“They were from China, there was no description, and I had no idea what kind of seeds I was looking at,” said Meaghan Yuska, a Swampscott resident.
Meaghan Yuska, from Swampscott, was baffled when the packaged arrived Tuesday with the seeds inside.
Then, when scrolling on Facebook, she received some branches of insight.
The same thing has been happening across the nation, in 27 states so far.
“Someone has posted an article about – if you have an article like this don’t open it, don’t plant it – I don’t even have to do research I’m just not going to plant it,” said Yuska.
That’s exactly what the Massachusetts Department of Agricultural Resources is advising.
They say don’t plant them.
They don’t yet know what kind of seeds they are but they could be a threat to environment.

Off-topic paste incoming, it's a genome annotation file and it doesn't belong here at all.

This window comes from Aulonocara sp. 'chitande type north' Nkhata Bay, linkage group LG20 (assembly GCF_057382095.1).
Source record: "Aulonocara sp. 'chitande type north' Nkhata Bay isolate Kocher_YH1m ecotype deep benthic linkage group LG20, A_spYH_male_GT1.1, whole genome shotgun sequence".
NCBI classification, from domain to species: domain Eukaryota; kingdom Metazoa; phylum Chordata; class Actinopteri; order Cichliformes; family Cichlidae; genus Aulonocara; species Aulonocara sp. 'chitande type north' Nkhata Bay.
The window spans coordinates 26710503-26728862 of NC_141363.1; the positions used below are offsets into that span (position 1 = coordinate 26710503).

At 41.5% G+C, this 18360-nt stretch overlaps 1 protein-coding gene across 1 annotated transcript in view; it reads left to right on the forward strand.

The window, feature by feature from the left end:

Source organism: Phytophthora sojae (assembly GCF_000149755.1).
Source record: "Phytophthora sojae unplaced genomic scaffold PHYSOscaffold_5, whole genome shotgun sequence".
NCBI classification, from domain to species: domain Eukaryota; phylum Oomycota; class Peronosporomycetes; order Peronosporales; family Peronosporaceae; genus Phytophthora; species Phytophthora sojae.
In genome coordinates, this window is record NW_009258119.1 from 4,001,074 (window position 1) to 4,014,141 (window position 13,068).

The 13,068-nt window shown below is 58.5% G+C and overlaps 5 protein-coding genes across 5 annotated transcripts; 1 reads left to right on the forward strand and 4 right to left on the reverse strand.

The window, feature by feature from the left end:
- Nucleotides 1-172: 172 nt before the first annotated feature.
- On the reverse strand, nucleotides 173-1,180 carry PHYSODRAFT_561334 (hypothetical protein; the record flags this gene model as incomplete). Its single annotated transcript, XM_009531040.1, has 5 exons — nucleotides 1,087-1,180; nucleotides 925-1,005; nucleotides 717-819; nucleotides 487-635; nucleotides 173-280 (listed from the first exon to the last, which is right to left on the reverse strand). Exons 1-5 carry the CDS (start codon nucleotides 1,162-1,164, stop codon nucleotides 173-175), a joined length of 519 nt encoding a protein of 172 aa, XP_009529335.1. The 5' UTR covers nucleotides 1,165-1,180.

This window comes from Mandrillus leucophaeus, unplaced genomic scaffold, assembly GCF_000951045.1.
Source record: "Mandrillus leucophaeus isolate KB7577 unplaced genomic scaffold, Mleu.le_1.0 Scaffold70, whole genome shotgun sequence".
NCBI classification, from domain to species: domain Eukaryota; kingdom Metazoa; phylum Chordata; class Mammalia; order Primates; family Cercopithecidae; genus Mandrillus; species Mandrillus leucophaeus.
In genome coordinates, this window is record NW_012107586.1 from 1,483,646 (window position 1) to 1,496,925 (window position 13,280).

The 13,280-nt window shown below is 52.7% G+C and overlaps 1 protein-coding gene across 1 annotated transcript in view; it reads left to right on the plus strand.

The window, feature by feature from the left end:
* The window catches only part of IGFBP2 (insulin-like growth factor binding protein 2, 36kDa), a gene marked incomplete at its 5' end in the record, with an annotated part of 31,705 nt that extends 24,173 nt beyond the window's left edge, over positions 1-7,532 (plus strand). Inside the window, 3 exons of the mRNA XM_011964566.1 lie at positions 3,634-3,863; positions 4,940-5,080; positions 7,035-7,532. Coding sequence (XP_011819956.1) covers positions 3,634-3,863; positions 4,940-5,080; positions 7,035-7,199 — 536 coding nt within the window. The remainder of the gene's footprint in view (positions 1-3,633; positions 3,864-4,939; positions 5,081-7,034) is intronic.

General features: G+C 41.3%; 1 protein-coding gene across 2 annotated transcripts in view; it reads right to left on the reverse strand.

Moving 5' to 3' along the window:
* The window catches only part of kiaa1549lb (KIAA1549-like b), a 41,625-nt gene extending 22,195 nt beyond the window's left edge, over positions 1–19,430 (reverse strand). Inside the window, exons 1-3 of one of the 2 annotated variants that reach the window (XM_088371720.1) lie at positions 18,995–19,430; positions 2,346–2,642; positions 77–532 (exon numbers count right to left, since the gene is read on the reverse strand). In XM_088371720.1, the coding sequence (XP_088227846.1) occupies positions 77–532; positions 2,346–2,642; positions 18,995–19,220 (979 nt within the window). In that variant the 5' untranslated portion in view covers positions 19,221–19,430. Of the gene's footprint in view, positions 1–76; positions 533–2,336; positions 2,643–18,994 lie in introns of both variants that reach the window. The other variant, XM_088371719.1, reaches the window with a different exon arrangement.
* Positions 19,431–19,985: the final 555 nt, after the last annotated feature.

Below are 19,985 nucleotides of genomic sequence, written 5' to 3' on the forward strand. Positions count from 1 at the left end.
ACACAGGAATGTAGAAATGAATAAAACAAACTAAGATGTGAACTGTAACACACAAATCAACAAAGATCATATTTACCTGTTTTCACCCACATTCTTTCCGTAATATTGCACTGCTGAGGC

As more information came in, the story grew a bit more alarming for Yuska.
“Oh my gosh, don’t touch them, don’t plant them. Yeah, very disturbing,” said Yuska.
A possible reason behind the mystery?
Here is what the US Department of Agriculture is saying, “at this time, we don’t have any evidence indicating this is something other than a “brushing scam” where people receive unsolicited items from a seller who then posts false customer reviews to boost sales.”
Yuska isn’t sure about that.
“It doesn’t seem like anything they can post a false review on. I don’t know,” said Yuska.
She is going to follow the directions from officials, but she does hope for some answers down the line.
“I’d be interested to see -- you know -- why we were chosen or how they have our address even,” she said. “That’s a little creepy.”
If you receive a mysterious package of seeds, investigators say do not open the package, do not plant the seeds if the packaging has been opened, and report your delivery so investigators can gather evidence.
Officials ask that you report the delivery.
The state said someone from the Department of Agriculture will contact you with details about what to do with the seeds after you alert them through this form.
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